Cardiac MRI protocol

Study participants underwent cardiac MRI with clinical 1.5T scanners. We obtained tissue characterization and function in two- and four-chamber long-axis views and short-axis images of the left ventricle with cardiac vector ECG and respiratory gating for scanning. The scan parameters of cine images of Philips Achieva were: TR/TE = 3.38/1.69 ms, FOV: 69.8 cm×32 cm; layer thickness 8 mm, layer interval 2 mm, matrix 192 × 180, and flip angle 60°. Gadopentetate glucosamine (Gd-DTPA) was used as the contrast agent at a dose of 0.2 mmol/kg and an infusion rate of 2.0 ml/s. After the contrast agent was injected, 20 ml of saline was injected at the same rate, and delayed enhancement scans of the heart were done 15 min after the contrast agent was injected intravenously. The delayed enhancement scan parameters were TR/TE = 6.12/3.00 ms, layer thickness 8 mm, layer spacing 2 mm, matrix 152 × 200.

CMR analysis

All CMR analysis was performed offline using commercially available software (CVI42 version 5.12.4, Circle Cardiovascular Imaging, Calgary, Canada). The left ventricular function parameters were performed by drawing out the endo- and epicardial border on LV short-axis cine images (papillary muscles were excluded). The software automatically tracked the displacement of the endocardium and epicardium to quantify the left ventricular myocardium movement. And then, the LV end-diastolic volume (LVEDV), LV end-systolic volume (LVESV), LV ejection fraction (LVEF), LV cardiac output (CO), LV cardiac index (CI), and LV mass (LVM) were well obtained. LV strain values were acquired by autonomously tracking the deformation of myocardial motion during the cardiac cycle, including left ventricle global peak strain radial (LV-GPSr), left ventricle global peak strain circumferential (LV-GPSc) and left ventricle global peak strain longitudinal (LV-GPSl). LGE was taken as the golden standard to identify infarcted segments. Infarct size was defined as the hyper-enhanced area with a signal intensity threshold ≥ 5 standard deviations (SD) above the remote myocardium’s mean signal intensity.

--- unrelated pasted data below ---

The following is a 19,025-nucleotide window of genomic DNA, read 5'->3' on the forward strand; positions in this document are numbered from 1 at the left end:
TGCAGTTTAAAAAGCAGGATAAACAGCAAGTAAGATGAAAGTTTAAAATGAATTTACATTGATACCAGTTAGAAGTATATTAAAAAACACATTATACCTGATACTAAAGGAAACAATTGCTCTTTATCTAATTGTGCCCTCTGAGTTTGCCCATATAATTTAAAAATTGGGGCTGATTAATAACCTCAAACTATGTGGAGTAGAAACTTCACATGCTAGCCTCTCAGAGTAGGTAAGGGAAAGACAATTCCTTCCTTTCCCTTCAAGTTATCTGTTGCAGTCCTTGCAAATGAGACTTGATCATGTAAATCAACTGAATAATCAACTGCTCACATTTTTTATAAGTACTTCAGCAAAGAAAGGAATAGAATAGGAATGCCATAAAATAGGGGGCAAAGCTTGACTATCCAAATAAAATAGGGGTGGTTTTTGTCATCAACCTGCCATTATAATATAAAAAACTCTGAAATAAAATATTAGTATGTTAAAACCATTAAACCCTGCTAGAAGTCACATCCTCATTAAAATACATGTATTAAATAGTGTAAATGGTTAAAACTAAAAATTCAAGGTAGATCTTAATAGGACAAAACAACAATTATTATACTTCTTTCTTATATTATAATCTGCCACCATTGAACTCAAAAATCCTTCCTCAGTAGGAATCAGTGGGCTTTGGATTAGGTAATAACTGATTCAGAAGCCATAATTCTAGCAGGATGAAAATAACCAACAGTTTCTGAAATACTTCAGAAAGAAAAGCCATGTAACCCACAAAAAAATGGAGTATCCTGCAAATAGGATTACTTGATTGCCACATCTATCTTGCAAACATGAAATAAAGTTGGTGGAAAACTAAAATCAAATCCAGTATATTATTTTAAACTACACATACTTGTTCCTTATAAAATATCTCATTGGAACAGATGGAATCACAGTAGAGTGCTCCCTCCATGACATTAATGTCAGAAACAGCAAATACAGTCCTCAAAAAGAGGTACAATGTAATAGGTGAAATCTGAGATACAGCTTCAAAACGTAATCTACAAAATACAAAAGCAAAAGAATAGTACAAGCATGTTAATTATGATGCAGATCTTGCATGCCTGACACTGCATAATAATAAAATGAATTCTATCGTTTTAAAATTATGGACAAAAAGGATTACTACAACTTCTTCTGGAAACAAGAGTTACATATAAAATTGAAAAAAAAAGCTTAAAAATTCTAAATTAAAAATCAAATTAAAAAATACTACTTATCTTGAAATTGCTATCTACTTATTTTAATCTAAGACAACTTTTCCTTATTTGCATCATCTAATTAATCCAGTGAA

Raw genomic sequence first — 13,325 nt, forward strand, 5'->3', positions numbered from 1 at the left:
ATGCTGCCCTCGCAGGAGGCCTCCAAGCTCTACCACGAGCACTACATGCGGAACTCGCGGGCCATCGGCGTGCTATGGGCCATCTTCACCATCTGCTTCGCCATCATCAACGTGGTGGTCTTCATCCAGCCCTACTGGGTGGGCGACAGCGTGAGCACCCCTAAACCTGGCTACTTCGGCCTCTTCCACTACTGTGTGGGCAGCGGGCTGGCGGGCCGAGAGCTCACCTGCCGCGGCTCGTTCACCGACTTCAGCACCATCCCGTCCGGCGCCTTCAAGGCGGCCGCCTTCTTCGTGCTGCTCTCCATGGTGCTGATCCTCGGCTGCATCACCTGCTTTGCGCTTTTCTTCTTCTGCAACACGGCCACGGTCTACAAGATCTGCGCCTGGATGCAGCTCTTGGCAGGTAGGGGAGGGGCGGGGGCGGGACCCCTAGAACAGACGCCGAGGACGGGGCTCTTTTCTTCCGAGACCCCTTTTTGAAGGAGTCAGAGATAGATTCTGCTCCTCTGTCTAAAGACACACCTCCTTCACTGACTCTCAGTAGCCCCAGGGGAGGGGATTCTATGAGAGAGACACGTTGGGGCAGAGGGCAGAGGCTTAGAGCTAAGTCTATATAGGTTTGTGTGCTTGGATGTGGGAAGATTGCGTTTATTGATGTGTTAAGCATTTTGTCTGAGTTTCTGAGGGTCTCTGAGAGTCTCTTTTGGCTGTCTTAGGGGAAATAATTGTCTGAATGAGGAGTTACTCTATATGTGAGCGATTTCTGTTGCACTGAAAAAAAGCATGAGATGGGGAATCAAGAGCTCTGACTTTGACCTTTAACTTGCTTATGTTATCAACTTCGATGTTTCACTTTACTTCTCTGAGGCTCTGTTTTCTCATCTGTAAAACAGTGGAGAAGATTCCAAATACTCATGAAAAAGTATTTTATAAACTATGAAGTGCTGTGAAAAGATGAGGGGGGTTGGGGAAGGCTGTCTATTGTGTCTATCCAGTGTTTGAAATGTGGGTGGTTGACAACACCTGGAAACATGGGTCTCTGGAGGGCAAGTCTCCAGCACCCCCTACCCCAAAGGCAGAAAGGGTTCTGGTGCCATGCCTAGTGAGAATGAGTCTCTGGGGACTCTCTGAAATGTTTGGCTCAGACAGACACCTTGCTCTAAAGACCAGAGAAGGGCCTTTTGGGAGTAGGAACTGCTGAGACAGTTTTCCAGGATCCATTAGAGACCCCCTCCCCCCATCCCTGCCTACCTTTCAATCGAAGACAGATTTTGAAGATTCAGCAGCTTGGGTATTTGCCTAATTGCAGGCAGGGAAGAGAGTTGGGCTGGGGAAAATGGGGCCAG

LA volumetric indices were measured by semi-automated tracing of the LA endocardial and epicardial border in end-systole and end-diastole in long-axis two- and four-chamber views excluding pulmonary veins and the LA appendage. Maximum LA volumes were assessed in ventricular end-systole (LAVmax), at ventricular diastole before atrial contraction (LAVpac), and at late ventricular diastole after atrial contraction (LAVmin). Left atrial fractions were defined as fractional volume changes according to the following equations: LA total EF = (LAVmax − LAVmin) × 100%/LAVmax, LA passive EF = (LAVmax − LAVpre-a) × 100%/LAVmax, LA active EF = (LAVpre-a − LAVmin) × 100%/LAVpre-a. The software automatically derived the strain and strain rate values for each tissue point and was represented as a strain curve from which LA strain and strain rate for each period were recorded (Fig. 1). The following LA global functional parameters were quantitatively analyzed: reservoir function (total ejection fraction [LA total EF], total strain [εs], peak positive strain rate [SRs]), conduit function (passive ejection fraction [LA passive EF], passive strain [εe], peak early-negative SR [SRe]), and booster pump function (active ejection fraction [LA active EF], active strain [εa], late peak negative SR [SRa]). LGE was taken as the golden standard to identify infarcted segments.